President Donald Trump is no longer considering former Connecticut Sen. Joe Lieberman to be the next FBI director, according to multiple media reports.
CNN said Wednesday morning the White House was “resetting its search” to replace James Comey, who was fired by Trump earlier this month in the midst of an investigation into possible collusion between Trump campaign associates and Russian operatives who sought to meddle in the presidential election.
Lieberman, a longtime Democrat with no law enforcement experience was seen as an unconventional choice by some, but nonetheless he was called to the White House for a meeting with Trump last week. Trump later confirmed to reporters that Lieberman was his top choice for the post.
But questions soon arose about Lieberman’s work for Kasowitz Benson Torres, a New York law firm that has represented Trump and hired Lieberman after he left the Senate in 2013. And Trump’s selection of Marc Kasowitz, one of the firm’s partners, as outside counsel to represent him in the Russia investigation, seemed to further doom Lieberman’s chances.
The post would have been a return to prominence for Lieberman, who was the Democratic nominee for vice president in 2000 and served four terms in the Senate. In 2006, Lieberman narrowly lost in a Democratic primary to Ned Lamont but was elected as an independent.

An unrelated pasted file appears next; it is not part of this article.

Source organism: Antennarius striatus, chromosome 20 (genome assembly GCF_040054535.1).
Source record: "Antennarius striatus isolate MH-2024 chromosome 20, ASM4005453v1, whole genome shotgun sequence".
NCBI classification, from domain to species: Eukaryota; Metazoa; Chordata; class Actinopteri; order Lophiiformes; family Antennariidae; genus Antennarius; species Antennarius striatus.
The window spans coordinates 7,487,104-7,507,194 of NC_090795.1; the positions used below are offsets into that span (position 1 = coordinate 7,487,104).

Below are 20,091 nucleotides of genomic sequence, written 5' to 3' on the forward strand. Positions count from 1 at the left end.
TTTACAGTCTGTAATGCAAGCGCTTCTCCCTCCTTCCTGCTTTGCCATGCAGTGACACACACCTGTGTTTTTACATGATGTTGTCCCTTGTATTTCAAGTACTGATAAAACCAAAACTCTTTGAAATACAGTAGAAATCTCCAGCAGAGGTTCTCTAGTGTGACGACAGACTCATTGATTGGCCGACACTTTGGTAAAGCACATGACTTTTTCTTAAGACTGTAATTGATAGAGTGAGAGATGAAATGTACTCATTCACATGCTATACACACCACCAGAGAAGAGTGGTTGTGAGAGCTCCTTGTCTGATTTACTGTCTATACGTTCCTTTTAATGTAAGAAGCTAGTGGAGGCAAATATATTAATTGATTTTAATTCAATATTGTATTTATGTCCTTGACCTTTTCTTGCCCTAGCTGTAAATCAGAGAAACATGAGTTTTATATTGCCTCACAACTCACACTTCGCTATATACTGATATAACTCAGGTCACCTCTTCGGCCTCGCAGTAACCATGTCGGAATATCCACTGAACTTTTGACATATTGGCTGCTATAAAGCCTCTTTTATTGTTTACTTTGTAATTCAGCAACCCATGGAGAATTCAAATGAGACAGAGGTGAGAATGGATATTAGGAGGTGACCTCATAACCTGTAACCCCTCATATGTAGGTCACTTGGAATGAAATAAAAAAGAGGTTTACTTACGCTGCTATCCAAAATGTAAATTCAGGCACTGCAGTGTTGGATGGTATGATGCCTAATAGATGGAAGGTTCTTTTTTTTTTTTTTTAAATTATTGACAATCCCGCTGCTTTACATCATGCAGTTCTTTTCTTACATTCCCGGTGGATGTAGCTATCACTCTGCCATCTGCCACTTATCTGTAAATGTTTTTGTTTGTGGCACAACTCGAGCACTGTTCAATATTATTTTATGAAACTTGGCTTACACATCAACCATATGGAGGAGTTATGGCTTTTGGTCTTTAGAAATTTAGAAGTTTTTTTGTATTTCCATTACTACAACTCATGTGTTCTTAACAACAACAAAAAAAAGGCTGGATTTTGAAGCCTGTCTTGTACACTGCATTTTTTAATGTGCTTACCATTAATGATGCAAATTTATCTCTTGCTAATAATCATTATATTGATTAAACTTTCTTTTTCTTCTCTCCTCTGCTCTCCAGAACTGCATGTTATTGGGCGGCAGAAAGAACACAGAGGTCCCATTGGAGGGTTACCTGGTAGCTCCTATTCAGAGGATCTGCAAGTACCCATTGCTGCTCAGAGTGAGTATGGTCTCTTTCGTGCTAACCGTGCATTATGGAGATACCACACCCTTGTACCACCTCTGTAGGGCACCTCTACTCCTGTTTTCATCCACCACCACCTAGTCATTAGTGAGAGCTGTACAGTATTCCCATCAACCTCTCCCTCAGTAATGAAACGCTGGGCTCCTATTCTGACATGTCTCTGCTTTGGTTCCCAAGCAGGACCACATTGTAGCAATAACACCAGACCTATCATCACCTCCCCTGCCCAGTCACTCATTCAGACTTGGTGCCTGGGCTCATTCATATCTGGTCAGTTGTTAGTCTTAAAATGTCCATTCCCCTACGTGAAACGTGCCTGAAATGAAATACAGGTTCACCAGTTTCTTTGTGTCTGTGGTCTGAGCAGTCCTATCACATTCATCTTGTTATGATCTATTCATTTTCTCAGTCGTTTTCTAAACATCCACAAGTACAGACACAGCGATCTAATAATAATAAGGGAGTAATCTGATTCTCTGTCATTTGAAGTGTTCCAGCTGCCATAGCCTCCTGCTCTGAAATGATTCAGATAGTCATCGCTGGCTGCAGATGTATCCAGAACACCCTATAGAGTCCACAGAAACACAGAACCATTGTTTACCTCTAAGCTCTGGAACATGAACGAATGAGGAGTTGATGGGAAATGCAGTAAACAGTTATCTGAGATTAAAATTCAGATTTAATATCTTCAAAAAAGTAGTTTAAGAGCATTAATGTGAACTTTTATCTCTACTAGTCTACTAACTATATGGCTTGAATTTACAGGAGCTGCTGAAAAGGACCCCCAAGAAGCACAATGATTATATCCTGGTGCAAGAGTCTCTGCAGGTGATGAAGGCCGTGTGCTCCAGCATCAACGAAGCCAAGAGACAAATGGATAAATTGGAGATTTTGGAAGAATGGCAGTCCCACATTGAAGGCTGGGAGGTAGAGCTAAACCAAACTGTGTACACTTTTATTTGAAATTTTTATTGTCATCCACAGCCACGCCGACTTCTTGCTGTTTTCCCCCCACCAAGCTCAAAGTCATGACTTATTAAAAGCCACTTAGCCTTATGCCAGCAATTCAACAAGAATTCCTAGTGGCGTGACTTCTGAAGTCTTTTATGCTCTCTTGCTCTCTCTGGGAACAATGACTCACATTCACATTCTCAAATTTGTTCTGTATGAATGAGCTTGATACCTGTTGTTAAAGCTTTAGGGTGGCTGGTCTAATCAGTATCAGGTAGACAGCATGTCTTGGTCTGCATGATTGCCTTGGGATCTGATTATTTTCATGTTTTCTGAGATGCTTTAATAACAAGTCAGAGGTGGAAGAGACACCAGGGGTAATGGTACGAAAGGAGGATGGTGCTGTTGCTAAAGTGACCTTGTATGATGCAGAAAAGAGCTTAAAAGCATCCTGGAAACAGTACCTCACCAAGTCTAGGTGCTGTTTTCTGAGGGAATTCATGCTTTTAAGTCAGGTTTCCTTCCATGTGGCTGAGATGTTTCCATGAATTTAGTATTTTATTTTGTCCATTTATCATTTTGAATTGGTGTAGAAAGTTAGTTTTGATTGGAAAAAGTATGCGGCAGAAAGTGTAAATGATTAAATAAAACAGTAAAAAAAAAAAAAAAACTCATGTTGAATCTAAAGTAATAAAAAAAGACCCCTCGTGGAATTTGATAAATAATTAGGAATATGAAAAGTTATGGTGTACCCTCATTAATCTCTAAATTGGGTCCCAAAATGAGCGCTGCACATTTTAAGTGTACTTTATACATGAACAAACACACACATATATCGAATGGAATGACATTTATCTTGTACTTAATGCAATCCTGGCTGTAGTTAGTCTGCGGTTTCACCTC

Lieberman being floated for FBI director drew more Democratic push back than some Republicans expected. Sen. John Cornyn of Texas said “Lieberman is probably the only person who can get 100 votes in the Senate.”
But even Connecticut’s two senators were cool to the idea of Lieberman leading the FBI. Sen. Richard Blumenthal declined to tell reporters whether or not he would support vote for Lieberman if his nomination reached the Senate.
“The next FBI director must be above politics — a qualification that is more important than ever in light of the polarization that we see in Washington,” he said.
Sen. Chris Murphy, who holds Lieberman’s seat, said he is “no pushover” and has “been a pain in the butt to both Republicans and Democrats.”
“I think the question is whether you want someone with a political pedigree or whether you want someone with a law enforcement pedigree,” he said. “And I think there’s a lot of people on both sides of the aisle that are looking for someone who doesn’t come from the political realm.”
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